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How to Talk to Employees Hesitant About the COVID Vaccine

Our bet: getting vaccinated is contagious.

Now that all U.S. adults are eligible to get a COVID-19 vaccine, we’re getting to the point where many of those wanting to get vaccinated have. But there’s still 30% of people who are open but unsure about getting a vaccine. And it’s also up to employers to communicate frequently and accurately about them to their workforce.

And here’s why: “The more people see those around them get vaccinated, particularly family and friends, the more comfortable they become with getting vaccinated themselves,” U.S. Surgeon General Dr. Vivek Murthy said during a recent White House briefing.

Add that to the fact that business leaders are some of the most trusted sources of information, beating out government officials and the media, according to the 2021 Edelman Trust Barometer. The study found that, as overall trust has eroded during the pandemic, people see businesses as more trustworthy, ethical and competent than the government or media. 

So, what does this mean for you?

Well, for starters, you’ve got to have a solid vaccine communications plan.

Despite more than half of U.S. adults receiving at least one dose of a COVID-19 vaccine, CDC Director Rochelle Walensky, MD, MPH, said that hospitalizations and cases among younger, unvaccinated people are increasing in some places.

To increase vaccine confidence, the team at the Ad Council said they’re focusing their efforts on “the moveable middle,” those who are still on the fence about getting a COVID-19 vaccine. 

"Because this is the biggest issue of our lifetime, we knew we had to build a really big tent,” Ad Council President and CEO Lisa Sherman said during a recent Health Action Alliance town hall. “We knew the business community could play such a crucial role in this."

Partnering with physicians, faith leaders, medical providers and businesses, their multifaceted COVID-19 vaccine awareness campaign was designed to ensure people can access information and resources that would allow them to make their own informed, science-driven decisions about getting vaccinated.

We’ve also seen our partners using their communications channels to distribute timely and accurate information to their employees. For instance, Texas Roadhouse shared their tagline “Don’t hesitate, vaccinate!” on Hot Schedules, flyers for each of their locations, their internal support center and on-site digital screens.

And Bloomin’ Brands is using “vaccine champions” to encourage employee vaccine confidence as well as eye-catching graphics on employee portals, brand videos and a dashboard operators can use to measure company success. They’re also using the Zero Hour Health Vaccine Chat Line.

"Our people are our most important asset and we need to reach them where they are, especially on this very emotional topic,” Cathie Koch, told us during our April webinar. “Empathy has never been more important than it is today." 

So, how can you create your own vaccine communications plan? Here are some tips.

  1. Focus on the “persuadables”.
    Half of your employees are anxiously looking forward to or have already received their first doses of the COVID-19 vaccine, but data shows there are another 30% who are still undecided. Reaching them is your business' key to getting back to “normal”.

  2. Understand where they’re coming from.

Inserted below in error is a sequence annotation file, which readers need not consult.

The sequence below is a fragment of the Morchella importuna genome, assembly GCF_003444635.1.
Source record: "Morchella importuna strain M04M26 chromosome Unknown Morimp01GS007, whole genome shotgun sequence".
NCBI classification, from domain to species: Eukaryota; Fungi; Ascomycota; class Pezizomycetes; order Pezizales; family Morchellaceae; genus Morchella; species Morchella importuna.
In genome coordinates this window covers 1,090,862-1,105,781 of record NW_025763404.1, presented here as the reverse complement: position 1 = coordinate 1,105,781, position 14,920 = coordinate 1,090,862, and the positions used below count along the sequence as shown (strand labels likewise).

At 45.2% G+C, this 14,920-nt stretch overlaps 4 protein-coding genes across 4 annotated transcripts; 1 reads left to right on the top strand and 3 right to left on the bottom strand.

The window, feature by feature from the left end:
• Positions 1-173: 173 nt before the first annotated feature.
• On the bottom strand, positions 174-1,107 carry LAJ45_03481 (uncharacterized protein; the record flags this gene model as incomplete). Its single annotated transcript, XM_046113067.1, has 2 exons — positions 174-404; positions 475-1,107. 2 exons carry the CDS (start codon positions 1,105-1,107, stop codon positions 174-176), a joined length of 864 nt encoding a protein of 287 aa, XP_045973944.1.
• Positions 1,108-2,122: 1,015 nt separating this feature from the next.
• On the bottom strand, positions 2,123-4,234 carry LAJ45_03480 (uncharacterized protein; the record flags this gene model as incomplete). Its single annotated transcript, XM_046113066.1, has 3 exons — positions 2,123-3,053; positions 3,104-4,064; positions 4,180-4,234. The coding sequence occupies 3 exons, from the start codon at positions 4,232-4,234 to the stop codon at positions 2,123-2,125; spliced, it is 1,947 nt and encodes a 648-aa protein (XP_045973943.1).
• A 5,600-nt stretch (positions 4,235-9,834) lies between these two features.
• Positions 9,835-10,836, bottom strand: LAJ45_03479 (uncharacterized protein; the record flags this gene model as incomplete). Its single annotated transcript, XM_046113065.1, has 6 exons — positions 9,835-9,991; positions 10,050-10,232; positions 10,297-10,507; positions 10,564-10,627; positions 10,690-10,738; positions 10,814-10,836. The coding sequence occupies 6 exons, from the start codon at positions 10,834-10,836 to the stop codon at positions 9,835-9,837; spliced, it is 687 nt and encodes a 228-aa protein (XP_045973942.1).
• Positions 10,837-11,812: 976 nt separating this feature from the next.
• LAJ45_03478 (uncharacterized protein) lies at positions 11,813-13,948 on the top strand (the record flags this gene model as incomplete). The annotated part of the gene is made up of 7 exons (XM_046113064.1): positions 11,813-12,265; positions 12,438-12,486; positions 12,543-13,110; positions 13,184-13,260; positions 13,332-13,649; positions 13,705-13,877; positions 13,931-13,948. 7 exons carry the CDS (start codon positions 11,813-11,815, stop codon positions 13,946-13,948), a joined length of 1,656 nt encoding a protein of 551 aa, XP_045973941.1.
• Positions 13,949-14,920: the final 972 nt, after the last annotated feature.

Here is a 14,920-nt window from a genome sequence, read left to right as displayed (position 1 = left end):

There are countless reasons why your employees might be on the fence about getting vaccinated. We’ve heard everything from religious beliefs and medical reasons to fear and general misinformation. Realize that making any kind of medical decision, including whether or not to get vaccinated, is so personal and may not be the same for everyone. Tailor your communications to address the range of issues that may be holding your staff back and empower managers to have these one-on-one conversations with their teams. This isn’t just a one-size-fits-all approach.

  3. Connect their goals to your cause.
    Connecting an issue to people’s aspirations opens up a dialogue. Tapping into employees’ ideas and emotions about the people they want to be or the world they want to live in can play a powerful role in driving our attitudes and behaviors toward a particular cause.

  4. Share stories.
    Stories are some of the most important currency of our time - it’s how we learn our language, values, history and more. Studies show that nonfiction stories, especially from trusted peers or leaders, can help us let our guard down and become more open to possibilities. Using Bloomin’ Brands’ approach of appointing vaccine ambassadors or champions may be helpful as you try to encourage more vaccine confidence within your workforce.

  5. Reduce barriers to entry.
    Sure, communication is hugely important in driving employee vaccinations, but so is access. Offering transportation, PTO or translation services are all good starts. Now that all U.S. adults are eligible to receive COVID-19 vaccines, it might also be time to start thinking about offering on-site clinics, especially if booster doses are needed. We can help you arrange on-site workplace vaccination clinics. Call us to learn more.


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Disclaimer: This post is meant for general information and educational purposes only and does not constitute, and is not intended as, any form of medical, legal or regulatory advice or a recommendation or suggestion regarding the same.  No recipient of this information should act or refrain from acting on the basis of this information without first seeking legal advice from counsel in the relevant jurisdiction.